One of the things I really hate about 2010 and the packaging solution that comes out-of-the box is that it encourages bad practices (plopping everything - web code, static artifacts, packaging) into one project.
There are lots of issues with this, but the most egregious issue -- in my opinion -- is that it forces the creation of artifacts in a hierarchy that needs to map to the SharePoint deployment targets instead of making sense in the logical structure of the application and code. I find that this decreases navigability and if some code is separated out into other libraries, just makes things that much harder to find and find a home for.
With 2007 and even with 2010, when using WSPBuilder, I've followed the standard project layout pattern of having at least three projects:
- Package - The package project that encapsulates the deployment artifacts and the deployment artifacts ONLY
- Web - The UI project that contains the static web artifacts, the ASPX pages, the ASMX endpoints, the WCF endpoints, etc. - has no direct reference to SharePoint
- Core - A class library project with the core business logic - encapsulates the direct reference to SharePoint. Feature receivers, event receivers, base classes, domain model classes, data mapping classes, helper classes, etc. go here.
With WSPBuilder, it was easy to separate the artifacts by simply using XCOPY on pre- or post-build to move artifacts from the Web project to the Package project before calling the WSPBuilder executable. WSPBuilder didn't care if the .aspx or .js or .css file was part of the VS solution tree; it would include it in the package if it was in the directory on the file system.
This allowed me to separate web code from the SharePoint code and build a nice boundary to prevent "leakage" of SharePoint API calls to the web artifacts (as well as logically organize the web code into a hierarchy that made more sense). In other words, it forced everything on the front-end in Web to call through a domain model in Core. The Web project becomes a "pure" ASP.NET web application that has no knowledge of SharePoint. I can have strong ASP.NET developers work on the front-end and strong SharePoint developers work on the domain model without giving the ASP.NET guys a chance to "cheat" and write "dirty" code in the codebehind since they have no reference to SharePoint.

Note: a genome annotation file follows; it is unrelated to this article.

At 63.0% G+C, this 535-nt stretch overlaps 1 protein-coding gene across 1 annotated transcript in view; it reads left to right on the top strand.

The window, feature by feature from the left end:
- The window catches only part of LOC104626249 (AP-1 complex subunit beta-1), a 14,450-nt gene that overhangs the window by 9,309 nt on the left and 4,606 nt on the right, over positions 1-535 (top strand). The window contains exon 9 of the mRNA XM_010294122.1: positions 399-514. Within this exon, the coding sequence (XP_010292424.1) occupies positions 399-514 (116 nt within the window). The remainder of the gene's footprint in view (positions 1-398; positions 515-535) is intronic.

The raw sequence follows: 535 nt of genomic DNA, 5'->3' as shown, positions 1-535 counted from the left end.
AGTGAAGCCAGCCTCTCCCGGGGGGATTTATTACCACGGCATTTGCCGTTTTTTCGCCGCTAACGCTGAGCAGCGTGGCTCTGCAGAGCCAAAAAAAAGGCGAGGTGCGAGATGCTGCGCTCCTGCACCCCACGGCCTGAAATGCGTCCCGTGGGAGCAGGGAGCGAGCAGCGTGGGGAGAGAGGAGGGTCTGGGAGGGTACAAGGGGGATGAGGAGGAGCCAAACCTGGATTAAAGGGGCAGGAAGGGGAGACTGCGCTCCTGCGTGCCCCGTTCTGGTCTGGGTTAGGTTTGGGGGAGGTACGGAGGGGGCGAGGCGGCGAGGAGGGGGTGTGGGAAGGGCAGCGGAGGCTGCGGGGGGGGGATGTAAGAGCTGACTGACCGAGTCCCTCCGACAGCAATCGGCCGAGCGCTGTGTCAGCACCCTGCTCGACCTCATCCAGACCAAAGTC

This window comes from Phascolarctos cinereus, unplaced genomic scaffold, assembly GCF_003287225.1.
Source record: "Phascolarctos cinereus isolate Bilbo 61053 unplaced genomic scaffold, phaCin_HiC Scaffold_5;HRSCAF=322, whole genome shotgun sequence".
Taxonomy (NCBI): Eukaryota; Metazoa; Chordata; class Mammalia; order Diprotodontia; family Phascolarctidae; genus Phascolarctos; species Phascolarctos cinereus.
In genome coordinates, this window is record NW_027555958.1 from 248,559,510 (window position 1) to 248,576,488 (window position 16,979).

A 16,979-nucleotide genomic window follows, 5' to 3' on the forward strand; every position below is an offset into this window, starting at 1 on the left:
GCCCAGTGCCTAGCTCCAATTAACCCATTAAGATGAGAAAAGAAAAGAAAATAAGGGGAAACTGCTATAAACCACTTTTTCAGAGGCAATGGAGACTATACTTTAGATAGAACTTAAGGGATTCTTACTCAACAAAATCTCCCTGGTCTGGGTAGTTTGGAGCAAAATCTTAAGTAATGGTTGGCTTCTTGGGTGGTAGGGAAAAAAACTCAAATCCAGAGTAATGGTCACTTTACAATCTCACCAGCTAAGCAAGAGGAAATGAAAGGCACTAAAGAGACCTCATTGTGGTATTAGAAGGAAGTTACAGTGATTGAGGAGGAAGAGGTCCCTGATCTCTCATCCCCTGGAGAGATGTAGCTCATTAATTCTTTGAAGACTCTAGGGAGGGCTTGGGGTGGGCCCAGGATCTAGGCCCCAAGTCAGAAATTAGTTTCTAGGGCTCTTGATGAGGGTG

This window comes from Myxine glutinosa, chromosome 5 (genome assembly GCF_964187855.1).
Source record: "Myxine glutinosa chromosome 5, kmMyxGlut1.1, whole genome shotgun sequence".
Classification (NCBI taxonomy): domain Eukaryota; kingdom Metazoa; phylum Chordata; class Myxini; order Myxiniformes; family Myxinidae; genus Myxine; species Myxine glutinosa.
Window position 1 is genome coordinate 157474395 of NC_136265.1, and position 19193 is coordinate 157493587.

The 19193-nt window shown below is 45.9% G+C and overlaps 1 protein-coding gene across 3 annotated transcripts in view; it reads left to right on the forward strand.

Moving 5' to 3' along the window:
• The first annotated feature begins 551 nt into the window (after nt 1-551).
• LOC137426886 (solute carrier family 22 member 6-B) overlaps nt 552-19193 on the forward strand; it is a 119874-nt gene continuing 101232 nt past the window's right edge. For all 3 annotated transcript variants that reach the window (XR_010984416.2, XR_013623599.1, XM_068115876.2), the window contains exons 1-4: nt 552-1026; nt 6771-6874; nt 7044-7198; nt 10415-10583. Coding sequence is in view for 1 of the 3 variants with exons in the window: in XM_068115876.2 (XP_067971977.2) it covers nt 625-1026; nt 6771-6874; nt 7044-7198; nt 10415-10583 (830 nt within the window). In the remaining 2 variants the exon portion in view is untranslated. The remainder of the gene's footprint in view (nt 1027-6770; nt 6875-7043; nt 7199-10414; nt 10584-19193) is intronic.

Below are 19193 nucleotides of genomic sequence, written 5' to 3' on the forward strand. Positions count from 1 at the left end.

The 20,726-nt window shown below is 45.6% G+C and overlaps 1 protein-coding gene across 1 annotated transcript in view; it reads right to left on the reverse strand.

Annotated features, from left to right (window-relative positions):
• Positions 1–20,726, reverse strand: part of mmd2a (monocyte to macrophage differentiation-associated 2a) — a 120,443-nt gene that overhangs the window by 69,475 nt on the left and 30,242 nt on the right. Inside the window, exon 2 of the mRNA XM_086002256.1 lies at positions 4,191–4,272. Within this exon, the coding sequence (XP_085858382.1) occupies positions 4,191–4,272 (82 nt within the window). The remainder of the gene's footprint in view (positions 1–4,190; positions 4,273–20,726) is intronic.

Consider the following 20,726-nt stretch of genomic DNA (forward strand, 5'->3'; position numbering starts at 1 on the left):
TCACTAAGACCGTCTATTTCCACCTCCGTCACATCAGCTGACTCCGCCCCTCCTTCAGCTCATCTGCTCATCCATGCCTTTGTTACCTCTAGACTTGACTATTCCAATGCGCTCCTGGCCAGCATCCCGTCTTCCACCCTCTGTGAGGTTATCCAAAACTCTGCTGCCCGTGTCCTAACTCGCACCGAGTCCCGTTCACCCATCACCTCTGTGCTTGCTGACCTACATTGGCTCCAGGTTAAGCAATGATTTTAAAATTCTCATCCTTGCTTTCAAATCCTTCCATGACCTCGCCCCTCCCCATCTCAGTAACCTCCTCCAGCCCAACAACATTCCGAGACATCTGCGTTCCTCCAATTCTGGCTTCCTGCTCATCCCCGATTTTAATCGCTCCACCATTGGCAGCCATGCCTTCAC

I've been trying to figure out how exactly this type of separation can be duplicated with the OOB packaging with Visual Studio 2010.
The core problem with VS2010 is that the contents of mapped folders (i.e. Layouts) don't get included in the manifest and package if they are not included in the project in the VS solution. In other words, if I just XCOPY the files from the Web project to the Package project, they don't get added to the package because -- even though they are in the file system -- they are not part of the solution.
One workaround is to manually create "stubs" for the files (same name) in mapped Layouts directory so that when the XCOPY occurs, it's copying the latest file and replacing the placeholder in the package. But this seems a pain in the butt, redundant, and easy for developers to forget when adding new files.
But I'm curious how other shops out there are handling this issue. I feel strongly that for any non-prototype code, this type of separation becomes a must to ensure maintainability and approachability of the code for new developers. Are there workarounds to short-circuit the OOB packaging quirks that can be automated and remove manual steps like creating a stub .aspx? Are there alternative patterns for separating logic out of the package?